We’ve had the pleasure of following the Neurolaunch Accelerator and the neuro- centric startups they’re supporting (think Mint Labs, MobiCuff, and Cognition Medical) since its inception. Now it’s time to dive scalpel first into the man behind the medical mask, Jordan Amadio. After earning degrees at both Harvard and Princeton, Amadio made the trek to Atlanta to study at Emory (in neuroscience no less). We wanted to know how he transitioned into the the world of tech, so we sat down to see how he made the cut as both a doctor and startup guru.
With only 2 years left out of a 7-year residency (I can’t even commit to a yearly gym membership…), Amadio looks forward to seeing how his love of medicine and technology can collide. During med school, Amadio was involved with a startup seeking to commercialize a TMS (that’s short for Transcranial Magnetic Stimulation), a medical device for chronic pain. “It didn’t work out, but I learned alot in the process and when I moved from Boston to Atlanta, I was ready to pick up where I left off with innovation.”
“I took a 2-year research sabbatical, which gave me the flexibility to start Neurolaunch. I always knew I wanted to be a doctor, but I have other interests I want to combine with a surgical career. The world of entrepreneurship and innovation is one of those. I like that the startup world has the ability to make an impact on millions of people, in addition to making an impact one patient at a time. There is so much potential here just beginning to be tapped and the environment is more collaborative than I’ve seen in other startup hubs. Some of it may be southern hospitality, but there is a community feeling you don’t find other places – it’s not about a transaction, it’s about putting good out into the world and building a better community.”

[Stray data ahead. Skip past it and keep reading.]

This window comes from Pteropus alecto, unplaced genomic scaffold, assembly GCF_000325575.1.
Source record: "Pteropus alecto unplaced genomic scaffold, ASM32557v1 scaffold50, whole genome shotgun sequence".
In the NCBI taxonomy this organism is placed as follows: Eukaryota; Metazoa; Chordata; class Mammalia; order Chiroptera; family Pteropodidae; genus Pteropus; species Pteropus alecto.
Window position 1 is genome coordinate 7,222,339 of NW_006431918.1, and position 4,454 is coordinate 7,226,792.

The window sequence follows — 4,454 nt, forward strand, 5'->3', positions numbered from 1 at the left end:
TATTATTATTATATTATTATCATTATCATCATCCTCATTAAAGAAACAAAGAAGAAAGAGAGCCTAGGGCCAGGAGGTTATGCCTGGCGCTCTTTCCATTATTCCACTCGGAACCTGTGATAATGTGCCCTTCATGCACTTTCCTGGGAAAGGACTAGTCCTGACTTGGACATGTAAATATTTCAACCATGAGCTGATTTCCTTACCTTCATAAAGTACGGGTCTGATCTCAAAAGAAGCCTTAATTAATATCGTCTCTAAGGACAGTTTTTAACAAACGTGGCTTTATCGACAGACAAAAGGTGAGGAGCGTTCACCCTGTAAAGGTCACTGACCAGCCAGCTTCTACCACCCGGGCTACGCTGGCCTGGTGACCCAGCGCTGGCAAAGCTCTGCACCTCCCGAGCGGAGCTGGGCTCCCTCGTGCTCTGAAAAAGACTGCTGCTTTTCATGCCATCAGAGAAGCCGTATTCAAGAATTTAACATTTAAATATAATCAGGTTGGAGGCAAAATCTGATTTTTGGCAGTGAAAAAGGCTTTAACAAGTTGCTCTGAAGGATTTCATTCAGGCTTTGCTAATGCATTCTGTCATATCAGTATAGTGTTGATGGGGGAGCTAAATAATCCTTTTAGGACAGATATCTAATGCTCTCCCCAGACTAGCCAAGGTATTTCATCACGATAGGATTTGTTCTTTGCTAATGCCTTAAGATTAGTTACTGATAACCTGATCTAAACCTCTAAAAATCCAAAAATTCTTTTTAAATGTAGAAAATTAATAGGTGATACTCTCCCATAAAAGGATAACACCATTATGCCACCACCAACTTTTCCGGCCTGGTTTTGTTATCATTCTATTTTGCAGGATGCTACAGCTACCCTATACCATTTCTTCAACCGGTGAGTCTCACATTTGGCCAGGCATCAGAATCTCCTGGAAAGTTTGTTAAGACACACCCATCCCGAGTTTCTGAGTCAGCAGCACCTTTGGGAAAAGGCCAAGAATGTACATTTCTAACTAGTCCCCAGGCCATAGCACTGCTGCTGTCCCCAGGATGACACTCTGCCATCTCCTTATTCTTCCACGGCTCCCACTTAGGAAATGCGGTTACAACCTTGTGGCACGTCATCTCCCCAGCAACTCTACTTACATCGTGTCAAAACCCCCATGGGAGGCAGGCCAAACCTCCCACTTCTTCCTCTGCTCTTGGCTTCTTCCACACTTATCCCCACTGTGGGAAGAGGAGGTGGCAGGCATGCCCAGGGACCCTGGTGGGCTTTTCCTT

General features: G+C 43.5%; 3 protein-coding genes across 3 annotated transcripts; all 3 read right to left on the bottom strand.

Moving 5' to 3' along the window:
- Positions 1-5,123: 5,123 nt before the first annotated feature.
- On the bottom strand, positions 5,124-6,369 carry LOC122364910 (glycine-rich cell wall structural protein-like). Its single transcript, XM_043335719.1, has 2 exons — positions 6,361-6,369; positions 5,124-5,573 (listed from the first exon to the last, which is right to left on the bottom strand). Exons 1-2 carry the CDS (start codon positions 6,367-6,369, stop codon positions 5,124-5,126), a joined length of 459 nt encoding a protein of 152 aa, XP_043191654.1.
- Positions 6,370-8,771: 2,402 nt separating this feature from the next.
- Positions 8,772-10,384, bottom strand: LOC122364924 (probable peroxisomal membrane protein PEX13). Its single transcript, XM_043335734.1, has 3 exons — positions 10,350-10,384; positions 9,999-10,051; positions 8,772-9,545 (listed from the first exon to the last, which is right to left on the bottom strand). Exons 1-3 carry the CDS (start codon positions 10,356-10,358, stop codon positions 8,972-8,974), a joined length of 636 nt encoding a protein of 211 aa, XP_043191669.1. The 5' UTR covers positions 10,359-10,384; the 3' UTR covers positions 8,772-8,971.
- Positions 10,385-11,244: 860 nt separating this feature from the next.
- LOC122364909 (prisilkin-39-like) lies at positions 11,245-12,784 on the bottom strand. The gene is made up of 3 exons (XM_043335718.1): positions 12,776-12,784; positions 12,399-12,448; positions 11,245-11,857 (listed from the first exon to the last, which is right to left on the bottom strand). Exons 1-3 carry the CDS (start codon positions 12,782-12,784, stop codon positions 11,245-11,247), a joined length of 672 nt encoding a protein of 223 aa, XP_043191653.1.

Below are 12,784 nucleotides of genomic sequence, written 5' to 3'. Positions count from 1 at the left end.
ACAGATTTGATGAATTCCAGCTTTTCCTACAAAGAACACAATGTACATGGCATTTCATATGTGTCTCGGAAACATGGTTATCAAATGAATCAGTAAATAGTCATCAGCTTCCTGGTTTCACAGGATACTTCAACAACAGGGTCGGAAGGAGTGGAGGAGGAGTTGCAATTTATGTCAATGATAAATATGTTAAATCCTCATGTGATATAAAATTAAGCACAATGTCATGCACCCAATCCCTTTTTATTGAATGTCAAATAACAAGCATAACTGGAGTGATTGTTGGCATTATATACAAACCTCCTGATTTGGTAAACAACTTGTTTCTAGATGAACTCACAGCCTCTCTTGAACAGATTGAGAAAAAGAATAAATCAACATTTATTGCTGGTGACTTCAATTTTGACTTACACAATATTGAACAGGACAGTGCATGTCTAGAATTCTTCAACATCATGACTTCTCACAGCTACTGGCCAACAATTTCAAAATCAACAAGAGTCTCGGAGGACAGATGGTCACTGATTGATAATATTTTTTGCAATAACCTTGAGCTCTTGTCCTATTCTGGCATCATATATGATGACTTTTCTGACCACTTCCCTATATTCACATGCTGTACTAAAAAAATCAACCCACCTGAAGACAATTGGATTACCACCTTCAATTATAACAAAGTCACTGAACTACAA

When it comes to Neurolaunch, the most enticing companies use modern information technologies that address the brain. “Harnessing exponential modern technologies [big data and genomics] in computer science, and applying them to neuroscience is something we couldn’t do 20, even 10 years ago. We want to move the lens of the program to areas of neuroscience that significantly influence millions of brains (like behavioral or mental health) which we can all benefit from.”
When Amadio isn’t elbows deep in residency and Neurolaunch, you can find him scoping out concerts, festivals, art events, and any underground project happening in Atlanta. “I’ve travelled all around the world (he’s got more stamps than USPS) and Atlanta is a really special place – it’s easy to live here, people are wonderful, and cost relative to quality is extraordinary. It’s a city with an amazing cultural life that is growing at a rapid rate. The rate of change for innovators and startups has grown incredibly fast and I’m excited about where we’re headed.”
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